Arkansas Economy

Arkansas has ended its fiscal year with a $177.4 million surplus. The state Department of Finance and Administration announced Tuesday the state's net available revenue for the fiscal year that ended June 30 totaled $5.3 billion. That's $117.3 million higher than the previous fiscal year.

Business growth across the state took a step back in June, but a highly-watched economic indicator for the Mid-America region that includes Arkansas predicts Great Britain’s exit from the European Union will have minimal effect on the state economy. Talk Business & Politics reports:

Monopoly Suit On Little Rock Taxis Plods On

Jun 23, 2016

A lawsuit intended to introduce a second taxi cab company into Little Rock has passed an early hurdle. A motion by the City of Little Rock to dismiss the suit about a monopoly operator was denied in Pulaski County Circuit Court. Judge Alice gray issued the ruling on Thursday.

A city ordinance requires new cab companies that want to compete with the city’s one existing company obtain a permit granted based on “public convenience and necessity.” Ken Leininger, who wants to operate Ken’s Cab, had a permit denied in 2015.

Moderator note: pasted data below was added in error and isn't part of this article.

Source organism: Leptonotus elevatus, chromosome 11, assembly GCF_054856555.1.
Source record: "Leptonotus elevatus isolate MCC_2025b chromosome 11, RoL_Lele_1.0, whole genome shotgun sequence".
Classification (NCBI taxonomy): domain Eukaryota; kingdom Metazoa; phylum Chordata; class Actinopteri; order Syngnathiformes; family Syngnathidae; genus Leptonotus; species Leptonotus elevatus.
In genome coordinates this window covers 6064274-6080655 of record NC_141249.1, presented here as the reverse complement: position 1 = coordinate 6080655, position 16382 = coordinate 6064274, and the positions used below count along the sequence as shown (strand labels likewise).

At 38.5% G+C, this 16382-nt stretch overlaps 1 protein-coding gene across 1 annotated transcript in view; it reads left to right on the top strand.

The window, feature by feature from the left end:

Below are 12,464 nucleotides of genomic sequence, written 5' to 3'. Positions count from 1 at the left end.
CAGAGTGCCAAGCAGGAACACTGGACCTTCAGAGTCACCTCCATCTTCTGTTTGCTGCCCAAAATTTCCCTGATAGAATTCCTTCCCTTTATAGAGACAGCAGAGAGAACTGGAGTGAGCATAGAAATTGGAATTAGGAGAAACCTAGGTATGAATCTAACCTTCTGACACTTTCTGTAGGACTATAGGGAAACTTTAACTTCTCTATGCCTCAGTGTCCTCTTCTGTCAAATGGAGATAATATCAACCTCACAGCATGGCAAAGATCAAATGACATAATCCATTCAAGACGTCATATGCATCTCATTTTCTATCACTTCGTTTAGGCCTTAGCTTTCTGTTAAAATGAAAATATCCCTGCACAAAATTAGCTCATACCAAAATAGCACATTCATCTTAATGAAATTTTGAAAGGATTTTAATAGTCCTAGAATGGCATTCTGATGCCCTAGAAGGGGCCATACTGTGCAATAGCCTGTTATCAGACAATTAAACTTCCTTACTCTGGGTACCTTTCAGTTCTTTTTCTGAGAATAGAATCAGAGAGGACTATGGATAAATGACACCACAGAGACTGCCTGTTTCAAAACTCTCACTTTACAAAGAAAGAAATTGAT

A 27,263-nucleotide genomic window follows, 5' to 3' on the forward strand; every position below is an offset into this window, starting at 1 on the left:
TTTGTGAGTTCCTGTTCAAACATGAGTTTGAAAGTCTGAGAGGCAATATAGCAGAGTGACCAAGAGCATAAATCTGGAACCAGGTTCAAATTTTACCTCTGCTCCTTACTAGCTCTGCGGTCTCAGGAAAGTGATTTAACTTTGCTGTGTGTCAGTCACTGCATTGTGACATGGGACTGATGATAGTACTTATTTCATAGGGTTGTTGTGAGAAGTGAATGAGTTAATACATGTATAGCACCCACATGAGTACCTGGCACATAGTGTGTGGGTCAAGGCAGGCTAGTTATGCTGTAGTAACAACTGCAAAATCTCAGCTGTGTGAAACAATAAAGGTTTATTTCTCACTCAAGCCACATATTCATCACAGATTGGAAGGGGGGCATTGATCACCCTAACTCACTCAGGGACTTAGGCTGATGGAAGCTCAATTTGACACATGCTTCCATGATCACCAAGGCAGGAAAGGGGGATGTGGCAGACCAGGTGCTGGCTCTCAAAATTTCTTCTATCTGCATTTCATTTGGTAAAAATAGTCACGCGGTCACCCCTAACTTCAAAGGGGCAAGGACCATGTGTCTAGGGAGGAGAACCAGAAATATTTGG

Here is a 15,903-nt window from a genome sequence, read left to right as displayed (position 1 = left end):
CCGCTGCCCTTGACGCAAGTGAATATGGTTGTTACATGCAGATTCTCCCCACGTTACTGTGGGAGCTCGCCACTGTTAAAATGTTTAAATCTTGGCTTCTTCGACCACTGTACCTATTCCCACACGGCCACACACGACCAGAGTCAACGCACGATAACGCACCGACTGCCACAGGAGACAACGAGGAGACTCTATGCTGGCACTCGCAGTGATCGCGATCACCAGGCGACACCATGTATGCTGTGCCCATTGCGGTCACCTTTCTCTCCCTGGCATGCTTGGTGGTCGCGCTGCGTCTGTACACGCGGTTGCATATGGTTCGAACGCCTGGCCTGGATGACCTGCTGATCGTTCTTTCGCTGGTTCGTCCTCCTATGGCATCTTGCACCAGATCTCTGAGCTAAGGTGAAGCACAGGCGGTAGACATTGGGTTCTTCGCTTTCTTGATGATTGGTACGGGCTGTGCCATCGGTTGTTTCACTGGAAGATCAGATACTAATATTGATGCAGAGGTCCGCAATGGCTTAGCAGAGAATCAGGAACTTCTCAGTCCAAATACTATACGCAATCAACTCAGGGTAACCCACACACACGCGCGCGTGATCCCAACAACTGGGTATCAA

Arkansas Economic Development Commission Director Mike Preston.
TalkBusiness.net

Arkansas officials say a lumber mill that shut down six years ago is reopening, creating 136 new jobs.
 
The state Economic Development Commission on Wednesday announced that Caddo River Forest Products is spending up to $50 million to re-open the Glenwood sawmill. Officials said they expect another 200 to 300 indirect jobs to be created through the project.
 

Personal Income Percent Change 2015: Quarter IV-2015 Quarter I.
bea.gov

Personal income growth in Arkansas - at 1.2 percent in the first quarter of 2016 - bested the national average of 1 percent growth, in a report released on Wednesday by the U.S. Bureau of Economic Analysis. Earnings, which make up the largest contribution to personal income, were up 1.1 percent overall with a 1.7 percent uptick in Arkansas.